"When President Barack Obama arrives in Iowa today to extol a sweeping new health care law, he will find a state — much like the nation as a whole — not fully convinced of its benefits," Thomas Beaumont writes in the Des Moines Register.
“Iowa businesses, large and small, feel angst about the possibility that their costs will increase amid a recession still battering the state,” Beaumont continues. “And state insurance officials await a deluge of inquiries to their lean staffs as they sift through thousands of pages of new law.”
As we noted earlier this week, Iowa City was chosen because it’s where then-Sen. Obama delivered his first major speech on health care reform as a presidential candidate, at the University of Iowa on May 29, 2007, at a time in the campaign when he was being criticized for being heavy on the rhetoric, light on the policy specifics.
Today the president seems to have almost that opposite dilemma. There are many specifics about this bill that he needs to explain. Some of the details have been unfairly demonized, some fairly so. In many polls a plurality if not a majority of the public opposes the legislation.
In short, the president is confronting the idealism he once represented to millions of Americans, a not-unpredictable dilemma as his candidacy became a presidency, his theoretical proposal used as a vague guideline as his White House began the practical business of crafting legislation and getting Congress to pass it.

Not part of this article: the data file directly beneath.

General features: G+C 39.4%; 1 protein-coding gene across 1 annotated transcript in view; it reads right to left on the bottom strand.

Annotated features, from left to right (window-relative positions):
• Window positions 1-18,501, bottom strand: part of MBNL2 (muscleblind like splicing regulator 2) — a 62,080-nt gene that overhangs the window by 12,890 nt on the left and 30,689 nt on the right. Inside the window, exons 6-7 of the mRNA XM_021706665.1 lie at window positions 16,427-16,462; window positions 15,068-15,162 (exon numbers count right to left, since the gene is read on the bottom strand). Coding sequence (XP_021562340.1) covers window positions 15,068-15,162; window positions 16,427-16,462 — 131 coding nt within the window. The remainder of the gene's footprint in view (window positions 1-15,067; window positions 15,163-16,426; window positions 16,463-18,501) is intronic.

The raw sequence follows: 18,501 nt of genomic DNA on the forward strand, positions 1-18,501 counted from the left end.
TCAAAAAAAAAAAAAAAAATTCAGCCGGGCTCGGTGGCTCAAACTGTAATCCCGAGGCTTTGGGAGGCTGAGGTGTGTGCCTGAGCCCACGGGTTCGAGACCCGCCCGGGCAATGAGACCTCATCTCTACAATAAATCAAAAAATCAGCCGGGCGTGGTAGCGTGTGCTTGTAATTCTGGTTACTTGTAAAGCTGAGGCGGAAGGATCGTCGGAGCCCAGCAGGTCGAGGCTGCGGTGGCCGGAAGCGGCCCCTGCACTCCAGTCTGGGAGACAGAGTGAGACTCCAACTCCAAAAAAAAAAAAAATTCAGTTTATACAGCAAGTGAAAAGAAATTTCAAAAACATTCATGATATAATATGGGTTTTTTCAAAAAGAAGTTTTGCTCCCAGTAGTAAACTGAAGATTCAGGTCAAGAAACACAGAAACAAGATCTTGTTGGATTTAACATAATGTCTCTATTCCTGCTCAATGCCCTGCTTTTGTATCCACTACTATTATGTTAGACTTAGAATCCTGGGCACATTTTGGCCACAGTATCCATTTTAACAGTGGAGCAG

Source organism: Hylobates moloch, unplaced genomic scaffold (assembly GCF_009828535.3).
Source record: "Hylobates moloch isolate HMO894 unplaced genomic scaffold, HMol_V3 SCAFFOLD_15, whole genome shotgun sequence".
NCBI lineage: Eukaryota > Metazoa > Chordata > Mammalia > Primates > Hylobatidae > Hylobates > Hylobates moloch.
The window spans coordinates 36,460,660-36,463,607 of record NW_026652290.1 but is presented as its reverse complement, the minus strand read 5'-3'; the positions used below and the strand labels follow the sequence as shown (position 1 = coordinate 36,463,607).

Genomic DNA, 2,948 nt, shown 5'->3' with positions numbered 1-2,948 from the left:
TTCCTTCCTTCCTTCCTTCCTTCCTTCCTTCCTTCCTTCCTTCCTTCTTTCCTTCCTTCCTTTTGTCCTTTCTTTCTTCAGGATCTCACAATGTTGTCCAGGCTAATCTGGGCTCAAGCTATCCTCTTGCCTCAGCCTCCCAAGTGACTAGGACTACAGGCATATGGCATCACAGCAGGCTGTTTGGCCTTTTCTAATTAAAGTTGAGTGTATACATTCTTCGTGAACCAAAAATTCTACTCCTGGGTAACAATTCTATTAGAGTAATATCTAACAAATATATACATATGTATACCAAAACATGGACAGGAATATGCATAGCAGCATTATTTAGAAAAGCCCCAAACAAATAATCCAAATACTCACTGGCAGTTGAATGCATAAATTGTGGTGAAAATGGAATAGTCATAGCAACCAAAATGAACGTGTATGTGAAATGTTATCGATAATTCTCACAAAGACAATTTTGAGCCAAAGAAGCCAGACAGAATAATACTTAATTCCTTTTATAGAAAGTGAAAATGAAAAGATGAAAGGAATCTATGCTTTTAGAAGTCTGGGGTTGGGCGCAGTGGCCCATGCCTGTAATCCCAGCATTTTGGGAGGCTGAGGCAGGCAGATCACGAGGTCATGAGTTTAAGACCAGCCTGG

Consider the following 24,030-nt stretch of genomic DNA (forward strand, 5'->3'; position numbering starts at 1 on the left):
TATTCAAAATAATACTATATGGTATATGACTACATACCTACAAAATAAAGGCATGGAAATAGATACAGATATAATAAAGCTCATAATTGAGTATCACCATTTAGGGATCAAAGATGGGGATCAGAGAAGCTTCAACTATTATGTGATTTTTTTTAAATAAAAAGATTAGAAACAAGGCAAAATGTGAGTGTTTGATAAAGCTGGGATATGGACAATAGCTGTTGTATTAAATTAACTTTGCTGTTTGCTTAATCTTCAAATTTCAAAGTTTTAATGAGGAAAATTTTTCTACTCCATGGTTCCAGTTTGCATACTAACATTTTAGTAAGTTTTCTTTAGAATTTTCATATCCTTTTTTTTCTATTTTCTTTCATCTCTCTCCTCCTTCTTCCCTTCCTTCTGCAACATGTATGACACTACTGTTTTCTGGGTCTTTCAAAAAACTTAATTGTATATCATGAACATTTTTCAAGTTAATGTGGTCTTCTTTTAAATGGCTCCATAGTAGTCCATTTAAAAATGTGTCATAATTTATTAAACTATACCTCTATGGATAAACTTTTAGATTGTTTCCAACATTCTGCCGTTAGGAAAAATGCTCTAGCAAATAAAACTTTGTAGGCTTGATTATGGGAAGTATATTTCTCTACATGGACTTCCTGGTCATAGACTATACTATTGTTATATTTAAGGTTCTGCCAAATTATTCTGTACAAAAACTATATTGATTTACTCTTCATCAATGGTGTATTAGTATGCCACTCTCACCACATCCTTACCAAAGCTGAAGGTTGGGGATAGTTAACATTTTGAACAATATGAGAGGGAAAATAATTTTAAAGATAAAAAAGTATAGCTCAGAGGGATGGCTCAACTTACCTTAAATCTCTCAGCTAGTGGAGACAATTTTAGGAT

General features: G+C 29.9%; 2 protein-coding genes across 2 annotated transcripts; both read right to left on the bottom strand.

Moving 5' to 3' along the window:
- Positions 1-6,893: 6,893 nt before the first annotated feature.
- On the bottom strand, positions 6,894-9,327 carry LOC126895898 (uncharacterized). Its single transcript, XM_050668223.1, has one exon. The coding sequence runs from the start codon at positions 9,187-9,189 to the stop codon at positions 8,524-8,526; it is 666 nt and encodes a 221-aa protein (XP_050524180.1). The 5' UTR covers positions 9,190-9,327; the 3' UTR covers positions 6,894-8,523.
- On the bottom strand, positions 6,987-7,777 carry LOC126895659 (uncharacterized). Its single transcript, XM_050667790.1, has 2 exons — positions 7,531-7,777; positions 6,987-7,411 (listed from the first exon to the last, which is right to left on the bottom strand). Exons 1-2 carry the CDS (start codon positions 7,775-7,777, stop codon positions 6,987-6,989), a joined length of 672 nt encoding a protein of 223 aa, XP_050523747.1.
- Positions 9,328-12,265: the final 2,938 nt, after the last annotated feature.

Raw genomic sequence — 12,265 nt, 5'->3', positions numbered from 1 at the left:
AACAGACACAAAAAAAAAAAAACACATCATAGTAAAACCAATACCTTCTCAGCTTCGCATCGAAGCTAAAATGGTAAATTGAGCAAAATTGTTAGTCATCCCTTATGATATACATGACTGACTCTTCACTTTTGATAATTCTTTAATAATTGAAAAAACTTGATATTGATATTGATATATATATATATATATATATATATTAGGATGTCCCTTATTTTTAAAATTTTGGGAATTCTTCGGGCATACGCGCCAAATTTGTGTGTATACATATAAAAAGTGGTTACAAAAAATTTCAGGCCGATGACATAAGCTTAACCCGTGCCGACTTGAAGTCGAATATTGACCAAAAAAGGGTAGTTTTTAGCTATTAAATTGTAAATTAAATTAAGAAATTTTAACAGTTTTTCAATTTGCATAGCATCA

“The time has come for affordable, universal health care in this country,” then-Sen. Obama said to the Iowa crowd. “And I look forward to working with all of you to meet this challenge in the weeks and months to come.”
There are some key difference between the bill as he envisioned it nearly three years ago and what he just signed into law.
“If you're one of the 45 million Americans who don't have health insurance, you will have a new plan, after this plan becomes law, you will have health insurance that's available to you,” then-Sen. Obama said in 2007. “My plan begins by covering every American.”
In actuality, 23 million Americans will not be covered by the actual bill, according to the Congressional Budget Office.
Officials with the Obama campaign in 2007 estimated the cost of the plan to the federal government at $50 billion to $65 billion a year.
CBO estimated the 10-year cost of the legislation that just passed at $938 billion.
You can read more on the differences and the similarities HERE.